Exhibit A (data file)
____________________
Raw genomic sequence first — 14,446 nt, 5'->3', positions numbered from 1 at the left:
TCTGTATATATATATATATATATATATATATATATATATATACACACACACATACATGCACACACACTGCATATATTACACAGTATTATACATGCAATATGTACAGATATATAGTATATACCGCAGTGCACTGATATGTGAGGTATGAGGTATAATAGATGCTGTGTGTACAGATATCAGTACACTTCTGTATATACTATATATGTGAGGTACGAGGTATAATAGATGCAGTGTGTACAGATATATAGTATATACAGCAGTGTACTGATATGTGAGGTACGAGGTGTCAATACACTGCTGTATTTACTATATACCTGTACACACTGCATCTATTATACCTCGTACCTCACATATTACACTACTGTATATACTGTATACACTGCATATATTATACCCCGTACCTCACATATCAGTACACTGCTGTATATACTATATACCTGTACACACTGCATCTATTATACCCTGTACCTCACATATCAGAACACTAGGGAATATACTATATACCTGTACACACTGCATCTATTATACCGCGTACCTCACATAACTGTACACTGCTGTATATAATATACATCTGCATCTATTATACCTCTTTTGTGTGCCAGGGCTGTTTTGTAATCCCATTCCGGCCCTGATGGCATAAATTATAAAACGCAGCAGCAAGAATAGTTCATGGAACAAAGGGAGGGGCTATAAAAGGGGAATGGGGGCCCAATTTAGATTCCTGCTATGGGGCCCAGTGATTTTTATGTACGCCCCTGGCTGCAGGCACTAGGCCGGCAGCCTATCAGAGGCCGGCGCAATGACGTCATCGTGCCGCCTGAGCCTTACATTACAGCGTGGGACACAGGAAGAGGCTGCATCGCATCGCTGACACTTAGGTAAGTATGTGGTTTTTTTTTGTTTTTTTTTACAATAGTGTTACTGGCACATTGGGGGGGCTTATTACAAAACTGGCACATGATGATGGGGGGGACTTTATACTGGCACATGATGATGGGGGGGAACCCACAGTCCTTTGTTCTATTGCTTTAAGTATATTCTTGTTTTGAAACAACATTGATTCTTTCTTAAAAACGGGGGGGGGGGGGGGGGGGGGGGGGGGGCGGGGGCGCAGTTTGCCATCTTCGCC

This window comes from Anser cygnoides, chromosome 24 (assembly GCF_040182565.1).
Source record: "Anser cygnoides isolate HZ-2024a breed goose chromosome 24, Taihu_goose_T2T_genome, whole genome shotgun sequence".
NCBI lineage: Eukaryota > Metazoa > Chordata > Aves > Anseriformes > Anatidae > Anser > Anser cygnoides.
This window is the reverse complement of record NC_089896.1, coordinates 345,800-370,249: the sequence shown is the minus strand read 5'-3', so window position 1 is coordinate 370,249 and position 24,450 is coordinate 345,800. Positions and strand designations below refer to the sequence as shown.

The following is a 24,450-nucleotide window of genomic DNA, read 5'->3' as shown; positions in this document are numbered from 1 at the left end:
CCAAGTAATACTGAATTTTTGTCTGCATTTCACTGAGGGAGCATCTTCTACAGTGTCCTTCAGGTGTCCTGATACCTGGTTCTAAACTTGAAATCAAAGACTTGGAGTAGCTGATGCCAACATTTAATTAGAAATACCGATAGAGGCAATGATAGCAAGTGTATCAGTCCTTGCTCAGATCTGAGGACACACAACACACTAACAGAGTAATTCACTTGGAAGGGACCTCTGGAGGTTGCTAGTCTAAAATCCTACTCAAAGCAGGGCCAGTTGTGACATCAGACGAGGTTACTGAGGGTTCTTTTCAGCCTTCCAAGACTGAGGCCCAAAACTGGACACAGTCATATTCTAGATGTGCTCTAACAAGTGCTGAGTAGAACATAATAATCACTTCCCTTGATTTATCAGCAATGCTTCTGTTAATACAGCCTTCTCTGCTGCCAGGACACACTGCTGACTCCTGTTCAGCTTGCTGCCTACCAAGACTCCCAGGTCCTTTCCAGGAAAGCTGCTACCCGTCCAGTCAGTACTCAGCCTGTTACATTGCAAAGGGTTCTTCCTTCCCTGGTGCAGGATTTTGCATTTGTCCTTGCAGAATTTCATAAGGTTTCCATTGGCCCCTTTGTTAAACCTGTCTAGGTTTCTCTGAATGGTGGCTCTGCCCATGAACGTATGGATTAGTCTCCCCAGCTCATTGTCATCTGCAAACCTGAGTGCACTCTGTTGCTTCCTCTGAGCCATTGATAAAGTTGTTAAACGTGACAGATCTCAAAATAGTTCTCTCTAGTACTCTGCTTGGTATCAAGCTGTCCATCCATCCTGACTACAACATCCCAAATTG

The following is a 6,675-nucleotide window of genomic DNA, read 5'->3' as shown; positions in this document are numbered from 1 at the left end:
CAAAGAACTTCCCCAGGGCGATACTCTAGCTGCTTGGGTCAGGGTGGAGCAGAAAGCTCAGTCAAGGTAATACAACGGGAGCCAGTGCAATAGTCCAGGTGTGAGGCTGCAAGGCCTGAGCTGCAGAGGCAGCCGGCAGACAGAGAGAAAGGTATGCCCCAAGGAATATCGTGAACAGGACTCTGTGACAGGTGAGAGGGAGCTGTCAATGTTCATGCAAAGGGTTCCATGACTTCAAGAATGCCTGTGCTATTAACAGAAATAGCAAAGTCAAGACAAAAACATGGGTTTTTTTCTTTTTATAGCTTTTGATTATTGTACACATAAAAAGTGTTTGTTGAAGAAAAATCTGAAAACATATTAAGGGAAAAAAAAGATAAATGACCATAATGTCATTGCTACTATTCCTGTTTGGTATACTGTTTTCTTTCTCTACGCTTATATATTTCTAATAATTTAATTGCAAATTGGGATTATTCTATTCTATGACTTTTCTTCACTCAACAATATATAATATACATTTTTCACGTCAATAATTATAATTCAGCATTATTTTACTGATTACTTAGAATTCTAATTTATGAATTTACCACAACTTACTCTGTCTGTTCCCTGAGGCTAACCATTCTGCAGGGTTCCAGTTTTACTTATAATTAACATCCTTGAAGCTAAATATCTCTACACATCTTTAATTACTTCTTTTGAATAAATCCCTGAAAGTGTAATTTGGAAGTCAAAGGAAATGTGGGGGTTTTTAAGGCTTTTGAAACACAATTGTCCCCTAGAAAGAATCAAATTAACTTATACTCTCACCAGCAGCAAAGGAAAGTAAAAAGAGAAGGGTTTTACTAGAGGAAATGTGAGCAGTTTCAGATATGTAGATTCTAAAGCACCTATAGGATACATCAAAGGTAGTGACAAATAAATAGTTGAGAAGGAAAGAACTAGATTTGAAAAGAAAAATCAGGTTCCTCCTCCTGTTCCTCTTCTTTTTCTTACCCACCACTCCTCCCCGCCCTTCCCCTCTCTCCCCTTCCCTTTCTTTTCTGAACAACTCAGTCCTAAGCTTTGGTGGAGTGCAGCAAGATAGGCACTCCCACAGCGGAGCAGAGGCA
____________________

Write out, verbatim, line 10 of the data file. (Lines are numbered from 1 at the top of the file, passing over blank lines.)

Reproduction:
CAAAGAACTTCCCCAGGGCGATACTCTAGCTGCTTGGGTCAGGGTGGAGCAGAAAGCTCAGTCAAGGTAATACAACGGGAGCCAGTGCAATAGTCCAGGTGTGAGGCTGCAAGGCCTGAGCTGCAGAGGCAGCCGGCAGACAGAGAGAAAGGTATGCCCCAAGGAATATCGTGAACAGGACTCTGTGACAGGTGAGAGGGAGCTGTCAATGTTCATGCAAAGGGTTCCATGACTTCAAGAATGCCTGTGCTATTAACAGAAATAGCAAAGTCAAGACAAAAACATGGGTTTTTTTCTTTTTATAGCTTTTGATTATTGTACACATAAAAAGTGTTTGTTGAAGAAAAATCTGAAAACATATTAAGGGAAAAAAAAGATAAATGACCATAATGTCATTGCTACTATTCCTGTTTGGTATACTGTTTTCTTTCTCTACGCTTATATATTTCTAATAATTTAATTGCAAATTGGGATTATTCTATTCTATGACTTTTCTTCACTCAACAATATATAATATACATTTTTCACGTCAATAATTATAATTCAGCATTATTTTACTGATTACTTAGAATTCTAATTTATGAATTTACCACAACTTACTCTGTCTGTTCCCTGAGGCTAACCATTCTGCAGGGTTCCAGTTTTACTTATAATTAACATCCTTGAAGCTAAATATCTCTACACATCTTTAATTACTTCTTTTGAATAAATCCCTGAAAGTGTAATTTGGAAGTCAAAGGAAATGTGGGGGTTTTTAAGGCTTTTGAAACACAATTGTCCCCTAGAAAGAATCAAATTAACTTATACTCTCACCAGCAGCAAAGGAAAGTAAAAAGAGAAGGGTTTTACTAGAGGAAATGTGAGCAGTTTCAGATATGTAGATTCTAAAGCACCTATAGGATACATCAAAGGTAGTGACAAATAAATAGTTGAGAAGGAAAGAACTAGATTTGAAAAGAAAAATCAGGTTCCTCCTCCTGTTCCTCTTCTTTTTCTTACCCACCACTCCTCCCCGCCCTTCCCCTCTCTCCCCTTCCCTTTCTTTTCTGAACAACTCAGTCCTAAGCTTTGGTGGAGTGCAGCAAGATAGGCACTCCCACAGCGGAGCAGAGGCA